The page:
1. technologies which represent the crème de la crème among many available systems addressing a common delivery need (such as modified- release or orally disintegrating tablets) 2. highly specialised technologies meeting a niche demand or a need with a high technological barrier to entry (for example, oral delivery of fragile macromolecules, or precision release at specific locations within the GI tract) In this issue we are delighted to present articles from six of the leading names in oral drug delivery. It is of course up to the reader to decide into which, if either, of the two categories above the technologies described might fall.

Various aspects of oral drug delivery are covered including: oral controlled-release; orally disintegrating tablets (ODTs); fixed-dose combination capsules; oral macromolecular delivery; and the move to a specialty pharma business model.

Three of the articles in this issue are contributed by companies discussing their ODT systems. Side by side, these provide an insightful comparison of competing technologies, and taken together the papers provide a detailed overview of the latest developments, current issues and trends within this rapidly growing sub-sector of oral drug delivery.

The contribution from Penwest Pharmaceuticals discusses the recent approval and launch of Opana ER and the first definitive step in its strategy to leverage its oral drug delivery expertise in the transformation from a technology provider to a specialty pharmaceutical company focused on neurology.

The increasing number of oral fixed- dose combinations reaching the market and their growing acceptance by the medical and regulatory communities is highlighted by InnerCap Technologies. The company’s multiphase, compartmentalised capsule technology, NovaCaps, both meets the existing needs for developing oral combinations, and expands the potential application of combinations into areas not previously considered possible.

Finally, we are pleased to include here a piece from Emisphere Technologies. Its eligen drug carrier technology for delivering fragile macromolecules via the oral route has the potential to bring the Holy Grail, oral drug delivery, within the reach of biologics companies and others for whom oral delivery has traditionally been viewed as out of the question. With a remarkable claim such as this, the company has met with scepticism and even derision over the years. Having made significant progress and generated robust data despite its critics, here it presents encouraging evidence that eligen does indeed fulfil its promise.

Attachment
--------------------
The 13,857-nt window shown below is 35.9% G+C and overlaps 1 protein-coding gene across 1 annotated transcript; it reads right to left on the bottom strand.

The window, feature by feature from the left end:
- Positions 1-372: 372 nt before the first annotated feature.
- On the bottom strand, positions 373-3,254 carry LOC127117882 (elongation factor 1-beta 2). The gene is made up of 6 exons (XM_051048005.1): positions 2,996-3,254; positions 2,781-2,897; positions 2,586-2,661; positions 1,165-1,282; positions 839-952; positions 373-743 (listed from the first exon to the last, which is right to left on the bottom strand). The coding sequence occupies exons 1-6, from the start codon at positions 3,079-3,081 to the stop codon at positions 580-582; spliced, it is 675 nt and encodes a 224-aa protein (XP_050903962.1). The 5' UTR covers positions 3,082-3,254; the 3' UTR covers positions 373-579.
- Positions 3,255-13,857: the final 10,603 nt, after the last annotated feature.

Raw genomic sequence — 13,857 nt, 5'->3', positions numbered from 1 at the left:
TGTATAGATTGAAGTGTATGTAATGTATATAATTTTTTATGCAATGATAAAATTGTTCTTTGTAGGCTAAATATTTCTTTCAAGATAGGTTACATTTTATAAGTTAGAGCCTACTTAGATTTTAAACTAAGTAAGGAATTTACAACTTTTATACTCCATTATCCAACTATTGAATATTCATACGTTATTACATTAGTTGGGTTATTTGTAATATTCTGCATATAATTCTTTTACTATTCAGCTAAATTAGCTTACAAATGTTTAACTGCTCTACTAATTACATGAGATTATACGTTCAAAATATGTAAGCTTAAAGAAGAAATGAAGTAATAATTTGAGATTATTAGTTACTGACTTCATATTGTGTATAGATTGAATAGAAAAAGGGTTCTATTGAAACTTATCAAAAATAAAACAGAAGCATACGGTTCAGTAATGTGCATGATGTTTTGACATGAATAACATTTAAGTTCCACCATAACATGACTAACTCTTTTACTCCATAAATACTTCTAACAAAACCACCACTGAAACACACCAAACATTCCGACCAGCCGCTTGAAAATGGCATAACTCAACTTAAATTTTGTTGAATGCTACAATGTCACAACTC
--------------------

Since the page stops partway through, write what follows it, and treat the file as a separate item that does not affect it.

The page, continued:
The primary purpose of this publication is to provide a platform from which companies can describe their oral drug delivery systems and outline their merits using scientific data and study results. However, during the process of choosing a drug delivery partner it is important not to underestimate the significance of “soft factors” – essentially the factors such as company culture, business practices and individual employees’ personalities, which decide whether a good day-today working relationship between two organisations will be possible. This is especially important when considering a shortlist of similar technologies fulfilling similar functions.

In addition to enabling those readers seeking partnerships for oral drug delivery systems to learn about the technologies described in terms of science, specifications and compatibility with their own needs, it is my intention that this publication should also allow the reader, through the written word of the authors, to get to know the companies themselves a little in terms of their business strategy, manner and style.

Guy Furness